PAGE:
There’s a great line in Donny Deutsch’s memoir Often Wrong, Never in Doubt where he goes on a tirade about the shallowness of the advertising industry who, prior to the ’90s, turned their nose up at pharmaceutical advertising. “Where does it say that only running shoes and beer ads can be sexy?” This paradigm is also at play in the world of social media — specifically as a stigma impacting B2B social. 

While stylish B2C brands like Nike, Starbucks, and Ford often nab headlines and case studies, many in the B2B world are doing great things with social media too. In many cases, B2B brands new to social media simply need to understand that they too can boldly go where other brands have gone before. The social media frontier is not the exclusive domain of running shoes and beer either.

A major barrier for many B2B brands is their own self-imposed boring complex, which is to say that they feel that their widget or specialized service can’t gain the same kind of fame as other social brands. If your brand struggles with this — take a deep breath — and consider this your intervention from the stigma that your B2B is too boring for social media.

Your Stuart Smalley Moment

Go find a mirror, take a long look, and remind yourself that you’re good enough, smart, enough and doggone it — people like you. Seriously. Your B2B brand was likely built to serve a very specific need for a very specific type of business. Embrace that because it’s through this specificity that you will find your place on the social web.

The B2B Line Everyone Says

Wait for it … B2B is really B2P or Business to Person. Regardless of your industry, you’re not selling to a monolith or a building. You’re selling to a person. In all likelihood, as a B2B business, you’ve probably defined that person pretty well through your previous direct marketing or advertising efforts. Dig out that profile and consider this consumer’s online behavior. What questions do they have about your category? Can you make their life easier in some way?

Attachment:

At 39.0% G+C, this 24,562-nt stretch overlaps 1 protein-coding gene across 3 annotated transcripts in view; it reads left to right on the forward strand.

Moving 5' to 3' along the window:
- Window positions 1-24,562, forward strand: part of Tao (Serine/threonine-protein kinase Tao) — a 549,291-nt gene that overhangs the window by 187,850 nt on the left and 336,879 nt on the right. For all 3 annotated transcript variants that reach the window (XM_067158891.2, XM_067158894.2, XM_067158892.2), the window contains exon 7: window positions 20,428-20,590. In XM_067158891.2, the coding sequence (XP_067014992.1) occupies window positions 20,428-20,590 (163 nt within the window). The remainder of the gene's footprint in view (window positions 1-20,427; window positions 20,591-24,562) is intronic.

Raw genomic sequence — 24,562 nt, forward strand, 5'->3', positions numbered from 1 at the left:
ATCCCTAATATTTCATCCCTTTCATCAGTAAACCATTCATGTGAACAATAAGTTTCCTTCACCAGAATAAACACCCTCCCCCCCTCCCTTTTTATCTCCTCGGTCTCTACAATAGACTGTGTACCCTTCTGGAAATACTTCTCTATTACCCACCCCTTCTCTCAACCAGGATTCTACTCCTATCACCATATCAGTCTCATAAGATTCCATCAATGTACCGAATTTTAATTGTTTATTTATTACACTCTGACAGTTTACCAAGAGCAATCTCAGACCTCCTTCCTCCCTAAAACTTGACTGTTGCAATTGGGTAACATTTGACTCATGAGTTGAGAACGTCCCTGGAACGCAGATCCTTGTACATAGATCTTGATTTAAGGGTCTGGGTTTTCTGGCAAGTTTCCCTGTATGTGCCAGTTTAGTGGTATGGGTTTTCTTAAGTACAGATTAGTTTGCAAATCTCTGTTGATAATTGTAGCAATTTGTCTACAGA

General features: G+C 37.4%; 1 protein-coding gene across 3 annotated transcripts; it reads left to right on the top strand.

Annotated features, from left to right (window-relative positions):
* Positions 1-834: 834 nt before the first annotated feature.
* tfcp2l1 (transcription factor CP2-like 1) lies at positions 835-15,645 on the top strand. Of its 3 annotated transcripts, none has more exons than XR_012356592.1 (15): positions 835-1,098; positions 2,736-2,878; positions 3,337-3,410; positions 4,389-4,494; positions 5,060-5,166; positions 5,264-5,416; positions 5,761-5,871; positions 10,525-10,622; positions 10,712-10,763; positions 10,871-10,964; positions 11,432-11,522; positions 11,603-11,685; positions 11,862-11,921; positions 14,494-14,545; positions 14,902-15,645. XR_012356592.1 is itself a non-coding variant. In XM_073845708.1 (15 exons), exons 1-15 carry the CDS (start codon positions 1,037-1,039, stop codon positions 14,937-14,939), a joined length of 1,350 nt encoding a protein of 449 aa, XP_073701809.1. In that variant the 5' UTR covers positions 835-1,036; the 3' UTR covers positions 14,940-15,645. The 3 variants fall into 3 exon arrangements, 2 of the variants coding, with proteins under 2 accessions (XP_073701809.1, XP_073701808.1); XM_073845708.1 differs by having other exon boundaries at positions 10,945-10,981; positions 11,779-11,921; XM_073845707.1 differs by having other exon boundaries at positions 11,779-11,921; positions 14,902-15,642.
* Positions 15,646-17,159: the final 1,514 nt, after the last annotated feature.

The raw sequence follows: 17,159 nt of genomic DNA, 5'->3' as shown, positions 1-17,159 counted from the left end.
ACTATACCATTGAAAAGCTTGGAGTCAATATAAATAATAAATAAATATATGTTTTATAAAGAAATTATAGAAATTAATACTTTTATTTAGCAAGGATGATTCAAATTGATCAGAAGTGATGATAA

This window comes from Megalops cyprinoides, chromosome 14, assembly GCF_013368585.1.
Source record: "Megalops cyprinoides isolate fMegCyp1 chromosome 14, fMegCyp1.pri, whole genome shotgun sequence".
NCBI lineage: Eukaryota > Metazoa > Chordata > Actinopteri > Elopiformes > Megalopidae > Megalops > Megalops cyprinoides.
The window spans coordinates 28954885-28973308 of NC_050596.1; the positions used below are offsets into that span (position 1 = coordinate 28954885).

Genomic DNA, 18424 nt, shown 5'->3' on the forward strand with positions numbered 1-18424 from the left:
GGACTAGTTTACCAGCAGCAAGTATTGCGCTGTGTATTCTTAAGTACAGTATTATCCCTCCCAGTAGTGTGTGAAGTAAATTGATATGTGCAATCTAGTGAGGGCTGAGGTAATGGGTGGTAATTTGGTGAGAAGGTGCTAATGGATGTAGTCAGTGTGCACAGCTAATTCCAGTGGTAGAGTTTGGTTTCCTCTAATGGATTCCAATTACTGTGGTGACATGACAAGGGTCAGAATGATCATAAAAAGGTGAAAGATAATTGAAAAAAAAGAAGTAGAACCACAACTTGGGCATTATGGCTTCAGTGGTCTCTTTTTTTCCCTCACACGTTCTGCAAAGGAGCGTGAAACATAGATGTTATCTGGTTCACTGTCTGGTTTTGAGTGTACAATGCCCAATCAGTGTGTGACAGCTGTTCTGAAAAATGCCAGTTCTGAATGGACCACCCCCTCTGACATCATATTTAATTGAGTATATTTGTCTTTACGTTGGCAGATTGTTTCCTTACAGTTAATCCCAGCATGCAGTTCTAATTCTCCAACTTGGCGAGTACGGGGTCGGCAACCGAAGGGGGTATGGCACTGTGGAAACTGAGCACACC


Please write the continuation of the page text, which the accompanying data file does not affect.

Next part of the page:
How You Can Help

Perhaps part of your concern over your B2B brand and social media stems from a lack of online conversations currently taking place around your category. That’s OK. Remember that profile of your target customer and their needs? Rather than taking the ‘conversation’ route, B2B marketers need to first remember that other ‘C’ of social — content. The Content Marketing Institute reports that 90% of B2B marketers use some form of content marketing.

Take your list of target customer needs and brainstorm how your brand could begin producing content around them. Maybe it’s a podcast addressing the needs of a purchasing agent at a large company. Or perhaps it’s a blog about the behind-the-scenes issues in the HR department. See a need, fill a need.

Hub & Spoke

With an established content hub, now you have something to talk about. Share your content across social networks relevant to your community and host conversations around your topic. You might even consider a Twitter chat. If one already exists in your space don’t worry about competing with it — join in and help those in need.

Who Would You Rather Be?

If you stop and think about it, would you rather be a spring manufacturer who makes harrow tines for combine harvesters or another coffee company? Why be David to Starbucks’ Goliath when you can be the Goliath of your own quirky, unique space? As someone who’s worked with many B2B brands, some of the most rewarding and fun work has been for brands with an un-sexy stigma. Break free and the world — including the online world — is your oyster.

This may sound a bit like a self-help post but the industry’s intense focus on consumer brands often make insurance companies and manufacturers feel like they don’t have a place on the social web. As you can see, this couldn’t be further from the truth.

What B2B social media barriers do you or your clients struggle with?